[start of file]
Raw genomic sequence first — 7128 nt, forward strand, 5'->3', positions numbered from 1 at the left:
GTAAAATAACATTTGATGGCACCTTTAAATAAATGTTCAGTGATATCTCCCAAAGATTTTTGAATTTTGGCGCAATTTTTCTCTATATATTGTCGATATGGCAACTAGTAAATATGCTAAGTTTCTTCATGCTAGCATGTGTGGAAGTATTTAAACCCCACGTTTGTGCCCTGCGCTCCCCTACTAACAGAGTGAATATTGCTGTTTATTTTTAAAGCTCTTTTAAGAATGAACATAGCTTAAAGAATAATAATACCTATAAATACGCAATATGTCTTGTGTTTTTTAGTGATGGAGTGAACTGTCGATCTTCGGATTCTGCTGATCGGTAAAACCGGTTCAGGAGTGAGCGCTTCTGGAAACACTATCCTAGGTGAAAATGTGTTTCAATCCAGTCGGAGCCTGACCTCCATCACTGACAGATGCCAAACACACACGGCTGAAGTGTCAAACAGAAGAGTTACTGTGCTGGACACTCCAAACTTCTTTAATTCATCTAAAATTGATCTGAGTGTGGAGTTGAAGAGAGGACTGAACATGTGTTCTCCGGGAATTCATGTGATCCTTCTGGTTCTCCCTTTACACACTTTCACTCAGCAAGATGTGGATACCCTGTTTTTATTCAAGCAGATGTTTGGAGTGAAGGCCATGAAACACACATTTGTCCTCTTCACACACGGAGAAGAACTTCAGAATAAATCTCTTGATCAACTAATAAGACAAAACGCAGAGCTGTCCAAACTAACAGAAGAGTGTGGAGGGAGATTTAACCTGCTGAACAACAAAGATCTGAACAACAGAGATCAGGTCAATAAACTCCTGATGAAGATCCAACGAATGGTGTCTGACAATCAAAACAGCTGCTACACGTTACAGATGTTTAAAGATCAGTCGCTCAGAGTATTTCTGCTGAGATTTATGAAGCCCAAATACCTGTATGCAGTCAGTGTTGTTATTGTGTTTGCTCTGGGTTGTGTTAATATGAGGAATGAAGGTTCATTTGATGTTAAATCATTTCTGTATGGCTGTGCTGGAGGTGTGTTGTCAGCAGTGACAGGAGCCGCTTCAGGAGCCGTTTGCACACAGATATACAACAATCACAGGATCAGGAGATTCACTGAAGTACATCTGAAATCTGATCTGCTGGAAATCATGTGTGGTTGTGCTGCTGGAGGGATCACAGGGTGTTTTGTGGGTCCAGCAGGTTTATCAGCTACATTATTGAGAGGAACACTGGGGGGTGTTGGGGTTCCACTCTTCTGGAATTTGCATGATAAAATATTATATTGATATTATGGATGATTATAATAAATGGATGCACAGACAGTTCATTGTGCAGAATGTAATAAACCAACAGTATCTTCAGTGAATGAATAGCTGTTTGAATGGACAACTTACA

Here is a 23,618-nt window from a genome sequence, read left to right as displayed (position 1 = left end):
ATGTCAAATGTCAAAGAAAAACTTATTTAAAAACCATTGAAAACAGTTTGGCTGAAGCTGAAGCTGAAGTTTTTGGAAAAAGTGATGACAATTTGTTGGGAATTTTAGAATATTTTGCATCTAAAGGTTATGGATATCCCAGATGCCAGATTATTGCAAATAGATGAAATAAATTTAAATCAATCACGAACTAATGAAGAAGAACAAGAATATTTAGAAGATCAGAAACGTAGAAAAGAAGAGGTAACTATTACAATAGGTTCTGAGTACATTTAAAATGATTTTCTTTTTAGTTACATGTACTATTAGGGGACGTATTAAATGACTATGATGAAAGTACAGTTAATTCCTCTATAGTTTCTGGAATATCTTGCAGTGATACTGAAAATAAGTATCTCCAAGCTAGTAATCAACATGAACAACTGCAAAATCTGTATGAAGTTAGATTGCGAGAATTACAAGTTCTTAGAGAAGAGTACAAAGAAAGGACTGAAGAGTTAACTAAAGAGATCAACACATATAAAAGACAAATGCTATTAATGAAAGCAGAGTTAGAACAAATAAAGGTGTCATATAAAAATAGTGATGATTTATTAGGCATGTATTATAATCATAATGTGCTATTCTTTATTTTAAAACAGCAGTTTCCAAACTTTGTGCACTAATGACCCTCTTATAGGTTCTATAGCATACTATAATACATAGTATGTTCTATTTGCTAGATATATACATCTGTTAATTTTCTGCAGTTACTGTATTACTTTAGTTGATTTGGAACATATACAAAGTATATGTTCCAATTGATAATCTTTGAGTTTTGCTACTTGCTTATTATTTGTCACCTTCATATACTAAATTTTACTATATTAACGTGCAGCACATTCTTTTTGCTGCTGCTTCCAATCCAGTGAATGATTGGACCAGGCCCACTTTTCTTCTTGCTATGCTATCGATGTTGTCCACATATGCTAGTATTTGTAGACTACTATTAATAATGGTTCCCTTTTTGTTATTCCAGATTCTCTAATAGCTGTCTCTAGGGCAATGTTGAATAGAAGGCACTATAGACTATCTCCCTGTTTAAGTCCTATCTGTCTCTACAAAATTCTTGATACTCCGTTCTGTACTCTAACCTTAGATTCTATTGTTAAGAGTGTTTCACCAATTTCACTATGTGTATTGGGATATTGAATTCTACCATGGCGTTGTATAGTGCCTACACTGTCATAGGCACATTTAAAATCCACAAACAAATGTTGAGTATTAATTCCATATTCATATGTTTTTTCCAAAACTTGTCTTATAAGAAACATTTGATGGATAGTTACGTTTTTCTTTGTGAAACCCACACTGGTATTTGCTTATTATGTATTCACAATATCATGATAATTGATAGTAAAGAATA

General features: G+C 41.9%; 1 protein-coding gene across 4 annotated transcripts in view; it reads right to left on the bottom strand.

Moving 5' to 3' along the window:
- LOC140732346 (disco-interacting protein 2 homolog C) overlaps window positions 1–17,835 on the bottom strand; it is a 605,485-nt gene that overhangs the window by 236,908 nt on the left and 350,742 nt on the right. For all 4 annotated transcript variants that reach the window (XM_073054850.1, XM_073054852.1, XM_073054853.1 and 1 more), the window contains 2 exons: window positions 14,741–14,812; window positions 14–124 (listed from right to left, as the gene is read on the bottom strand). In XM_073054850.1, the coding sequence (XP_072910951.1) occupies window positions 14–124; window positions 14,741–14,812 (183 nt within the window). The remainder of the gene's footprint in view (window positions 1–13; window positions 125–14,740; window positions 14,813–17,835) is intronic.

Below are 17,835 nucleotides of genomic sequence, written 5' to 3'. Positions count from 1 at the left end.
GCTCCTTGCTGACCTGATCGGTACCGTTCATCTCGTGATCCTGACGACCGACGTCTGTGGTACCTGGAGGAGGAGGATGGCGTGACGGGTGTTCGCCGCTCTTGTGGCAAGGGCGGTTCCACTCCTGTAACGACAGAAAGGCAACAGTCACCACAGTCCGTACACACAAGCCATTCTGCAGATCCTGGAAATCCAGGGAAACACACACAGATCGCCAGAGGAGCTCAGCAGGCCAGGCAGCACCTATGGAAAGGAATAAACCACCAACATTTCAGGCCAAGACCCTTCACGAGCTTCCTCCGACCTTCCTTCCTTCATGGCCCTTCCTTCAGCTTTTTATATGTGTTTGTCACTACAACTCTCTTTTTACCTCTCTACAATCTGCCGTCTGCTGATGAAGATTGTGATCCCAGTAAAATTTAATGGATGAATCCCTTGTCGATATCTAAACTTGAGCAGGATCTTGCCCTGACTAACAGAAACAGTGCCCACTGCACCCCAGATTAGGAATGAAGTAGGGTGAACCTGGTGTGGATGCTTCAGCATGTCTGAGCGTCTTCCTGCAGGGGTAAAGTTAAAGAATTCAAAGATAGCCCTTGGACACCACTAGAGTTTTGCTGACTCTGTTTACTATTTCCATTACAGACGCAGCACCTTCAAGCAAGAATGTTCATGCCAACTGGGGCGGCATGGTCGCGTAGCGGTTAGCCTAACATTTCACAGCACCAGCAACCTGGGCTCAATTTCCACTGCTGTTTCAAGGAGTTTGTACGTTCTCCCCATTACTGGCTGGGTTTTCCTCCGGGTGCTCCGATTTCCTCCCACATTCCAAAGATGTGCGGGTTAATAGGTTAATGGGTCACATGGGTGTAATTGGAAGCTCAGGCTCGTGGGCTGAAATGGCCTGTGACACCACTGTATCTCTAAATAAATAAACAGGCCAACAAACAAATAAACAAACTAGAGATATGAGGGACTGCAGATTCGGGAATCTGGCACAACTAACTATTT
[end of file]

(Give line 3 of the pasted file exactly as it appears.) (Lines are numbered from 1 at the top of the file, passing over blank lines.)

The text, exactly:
Here is a 23,618-nt window from a genome sequence, read left to right as displayed (position 1 = left end):